A year later, it was Wynn Macau’s turn to wow the market. The staggering US$4.2 billion price tag for Wynn Palace turned almost as many heads as did the quality of the property. Steve Wynn called it the most beautiful resort in the world when it opened in August 2016, and many commentators agreed. With 1,700 of the largest suites in the market, it seemed as if no expense had been spared in decorating the place, which also opened with award-winning spas, restaurants and shops, plus a bigger performance lake, this time with cable cars crossing it.
In its second phase, which will cost another US$2 billion, Wynn Palace is to add another hotel tower with 650 suites, a “one-of-a-kind public entertainment attraction,” including a “270-degree fully-immersive entertainment theater,” and a “destination food hall” offering a wide variety of regional Asian cuisines. Moreover, the Crystal Pavilion will also house an art museum in “partnership with a world-class art museum”.
At the time of Wynn Palace’s opening, gaming revenues were just starting to bottom out as the anti-corruption campaign in China had started to enter a “new normal” phase. This augured well for The Parisian Macao, which opened the following month, in September, 2016. And so it has proved to be, as the new mass-focused property has been a hit with visitors, especially those drawn to its iconic replica of the Eiffel Tower. Its 3,000 rooms have had high occupancy rates since opening, and its mall and restaurants have rounded out the company’s compelling list of attractions across the “Cotai Strip”.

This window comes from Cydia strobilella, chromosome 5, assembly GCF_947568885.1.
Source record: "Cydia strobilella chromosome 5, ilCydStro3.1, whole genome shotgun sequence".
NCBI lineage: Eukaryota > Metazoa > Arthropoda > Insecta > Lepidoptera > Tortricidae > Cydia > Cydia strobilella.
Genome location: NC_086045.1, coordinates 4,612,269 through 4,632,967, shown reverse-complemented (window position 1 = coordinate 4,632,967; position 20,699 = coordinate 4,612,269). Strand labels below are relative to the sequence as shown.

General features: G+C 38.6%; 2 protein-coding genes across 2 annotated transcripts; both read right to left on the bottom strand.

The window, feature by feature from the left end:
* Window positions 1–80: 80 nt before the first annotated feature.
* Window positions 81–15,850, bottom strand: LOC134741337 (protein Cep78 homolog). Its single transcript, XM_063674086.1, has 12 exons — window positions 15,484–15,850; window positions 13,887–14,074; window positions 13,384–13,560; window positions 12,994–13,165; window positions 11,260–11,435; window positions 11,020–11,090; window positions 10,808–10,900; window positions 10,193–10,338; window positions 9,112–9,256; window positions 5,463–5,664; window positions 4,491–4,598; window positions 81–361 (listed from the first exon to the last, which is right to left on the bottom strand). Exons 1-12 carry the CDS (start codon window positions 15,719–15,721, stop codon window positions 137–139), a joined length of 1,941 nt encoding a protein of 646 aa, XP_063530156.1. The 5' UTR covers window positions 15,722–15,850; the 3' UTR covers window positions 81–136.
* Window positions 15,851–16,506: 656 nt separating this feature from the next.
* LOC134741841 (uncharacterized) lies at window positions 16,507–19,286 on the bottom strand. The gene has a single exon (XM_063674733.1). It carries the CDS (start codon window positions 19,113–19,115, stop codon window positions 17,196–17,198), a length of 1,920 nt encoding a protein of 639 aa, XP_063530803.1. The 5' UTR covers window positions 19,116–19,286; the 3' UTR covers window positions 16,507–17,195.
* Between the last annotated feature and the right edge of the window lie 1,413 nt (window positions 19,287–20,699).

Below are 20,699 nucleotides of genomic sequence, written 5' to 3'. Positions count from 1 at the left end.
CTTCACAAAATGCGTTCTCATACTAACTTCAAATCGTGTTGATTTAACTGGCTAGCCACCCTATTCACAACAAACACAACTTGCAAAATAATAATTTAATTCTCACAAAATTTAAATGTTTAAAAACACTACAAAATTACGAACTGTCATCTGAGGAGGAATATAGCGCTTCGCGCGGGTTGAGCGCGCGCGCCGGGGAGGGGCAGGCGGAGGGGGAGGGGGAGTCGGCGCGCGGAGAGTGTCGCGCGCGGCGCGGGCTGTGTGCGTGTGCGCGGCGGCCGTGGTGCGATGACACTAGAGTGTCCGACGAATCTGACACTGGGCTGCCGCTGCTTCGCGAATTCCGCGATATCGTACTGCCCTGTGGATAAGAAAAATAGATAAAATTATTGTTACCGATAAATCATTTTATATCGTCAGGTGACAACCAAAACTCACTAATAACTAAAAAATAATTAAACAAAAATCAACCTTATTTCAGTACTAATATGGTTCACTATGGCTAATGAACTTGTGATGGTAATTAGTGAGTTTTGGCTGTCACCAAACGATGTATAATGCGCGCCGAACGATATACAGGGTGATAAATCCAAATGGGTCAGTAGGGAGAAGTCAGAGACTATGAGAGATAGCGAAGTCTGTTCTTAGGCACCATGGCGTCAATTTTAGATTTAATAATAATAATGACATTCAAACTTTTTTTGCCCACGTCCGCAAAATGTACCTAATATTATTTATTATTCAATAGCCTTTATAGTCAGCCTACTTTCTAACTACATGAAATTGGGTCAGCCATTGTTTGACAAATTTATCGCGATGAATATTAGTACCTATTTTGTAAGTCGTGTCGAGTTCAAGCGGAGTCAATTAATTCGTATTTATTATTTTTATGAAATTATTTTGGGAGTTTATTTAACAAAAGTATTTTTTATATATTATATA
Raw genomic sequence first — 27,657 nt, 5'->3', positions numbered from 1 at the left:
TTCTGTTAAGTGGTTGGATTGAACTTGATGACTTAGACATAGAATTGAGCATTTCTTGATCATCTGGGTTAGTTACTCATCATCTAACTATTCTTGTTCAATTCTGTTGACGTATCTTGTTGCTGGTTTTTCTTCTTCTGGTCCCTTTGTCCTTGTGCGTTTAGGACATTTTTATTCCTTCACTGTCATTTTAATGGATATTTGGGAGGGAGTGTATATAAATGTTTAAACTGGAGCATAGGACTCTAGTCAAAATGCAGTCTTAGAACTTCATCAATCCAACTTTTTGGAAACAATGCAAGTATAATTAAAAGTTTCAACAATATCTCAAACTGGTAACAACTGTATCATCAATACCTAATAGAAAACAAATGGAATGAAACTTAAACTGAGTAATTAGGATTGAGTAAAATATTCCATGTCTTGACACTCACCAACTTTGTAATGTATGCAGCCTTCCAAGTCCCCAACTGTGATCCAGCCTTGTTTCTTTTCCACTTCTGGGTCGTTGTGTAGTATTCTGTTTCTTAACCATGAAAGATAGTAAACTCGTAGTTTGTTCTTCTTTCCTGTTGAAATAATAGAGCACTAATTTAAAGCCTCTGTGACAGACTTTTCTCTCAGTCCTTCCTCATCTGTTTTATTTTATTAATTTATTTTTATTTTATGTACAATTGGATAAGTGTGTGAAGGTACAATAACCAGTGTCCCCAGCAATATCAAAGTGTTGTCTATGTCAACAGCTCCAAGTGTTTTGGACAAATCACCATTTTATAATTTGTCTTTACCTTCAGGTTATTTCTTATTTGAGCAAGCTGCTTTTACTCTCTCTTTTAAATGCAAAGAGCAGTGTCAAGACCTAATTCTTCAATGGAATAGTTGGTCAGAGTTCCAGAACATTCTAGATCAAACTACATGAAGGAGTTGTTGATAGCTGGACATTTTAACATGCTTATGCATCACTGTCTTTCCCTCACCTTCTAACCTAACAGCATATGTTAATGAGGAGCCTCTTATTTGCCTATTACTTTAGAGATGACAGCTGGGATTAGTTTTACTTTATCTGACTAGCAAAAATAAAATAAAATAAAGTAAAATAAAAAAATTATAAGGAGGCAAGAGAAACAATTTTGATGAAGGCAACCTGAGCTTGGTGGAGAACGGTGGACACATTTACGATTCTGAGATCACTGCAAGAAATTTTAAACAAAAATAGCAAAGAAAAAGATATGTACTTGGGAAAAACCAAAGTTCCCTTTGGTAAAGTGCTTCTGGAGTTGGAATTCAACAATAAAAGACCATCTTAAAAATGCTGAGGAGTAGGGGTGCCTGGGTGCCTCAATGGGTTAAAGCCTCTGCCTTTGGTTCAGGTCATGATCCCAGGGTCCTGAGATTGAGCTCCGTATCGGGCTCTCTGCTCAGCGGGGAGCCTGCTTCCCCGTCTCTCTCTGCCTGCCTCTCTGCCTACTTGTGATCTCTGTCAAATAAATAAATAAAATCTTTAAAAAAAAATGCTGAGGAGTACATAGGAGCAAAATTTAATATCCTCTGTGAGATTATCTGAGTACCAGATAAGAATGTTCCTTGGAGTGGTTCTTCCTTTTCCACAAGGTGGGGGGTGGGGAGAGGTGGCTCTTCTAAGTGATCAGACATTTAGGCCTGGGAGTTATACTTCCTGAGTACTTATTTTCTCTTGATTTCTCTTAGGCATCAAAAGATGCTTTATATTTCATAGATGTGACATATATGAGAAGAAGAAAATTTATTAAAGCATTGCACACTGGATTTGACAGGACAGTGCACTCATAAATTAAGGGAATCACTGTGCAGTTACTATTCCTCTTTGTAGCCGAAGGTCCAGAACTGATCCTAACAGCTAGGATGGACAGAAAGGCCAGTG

The most recent property to open in Cotai, built by MGM, has been another stunner. In February 2018, MGM Cotai brought a new concept into the market, with a heavy focus on art and environmentally aware aesthetics. “The Spectacle”, as it is called, is a huge glass-domed courtyard at the center of the property, which allows natural light to blend with gigantic LCD screens lining the walls, flashing scenes from photo and video artists. Standing in the middle of it can be a surreal experience.
In the meantime, Melco has also added a mesmerizing new hotel tower, Morpheus, designed by the late, great Zaha Hadid. The 800-room hotel, with high-end restaurants, has been a critical and commercial success since opening in June 2018.
THAT’S THE SUM OF IT
Taken together, all of these properties have built Macau into a world-class destination for visitors. Although, at the time of writing this celebratory issue, it had seemed like the skies were darkening again, with revenues in negative territory for most of the past year, in fact, the situation among the concessionaires is unlike it was in previous tough times.
Lessons have been learned. Heads are wiser. Eyes are more focused on the mass market. Headcounts are continuing to grow, despite the troubles affecting Hong Kong, which are keeping tour groups away from Macau, too. It is only a matter of time before gaming revenues turn positive again, and this time, it is widely believed that Macau’s future growth will be more sustainable, as it becomes less dependent on the volatile VIP segment.
There are still projects that need to open before the concessions expire in 2022. These include the Grand Lisboa Palace, SJM’s long-delayed mega-resort in Cotai, as well as extensions to existing projects, such as Galaxy’s Phase 3 and 4, and Sands China’s renovation of SCC into The Londoner. Billions of dollars more are flowing into these projects.
Including these expansions, by the time the concessions expire, and before the new concessions that should be awarded soon begin, the gaming industry will have invested a total of roughly US$50 billion.
That’s not bad a bad return for a city that in its 2001 tender had been hoping to attract US$1 billion.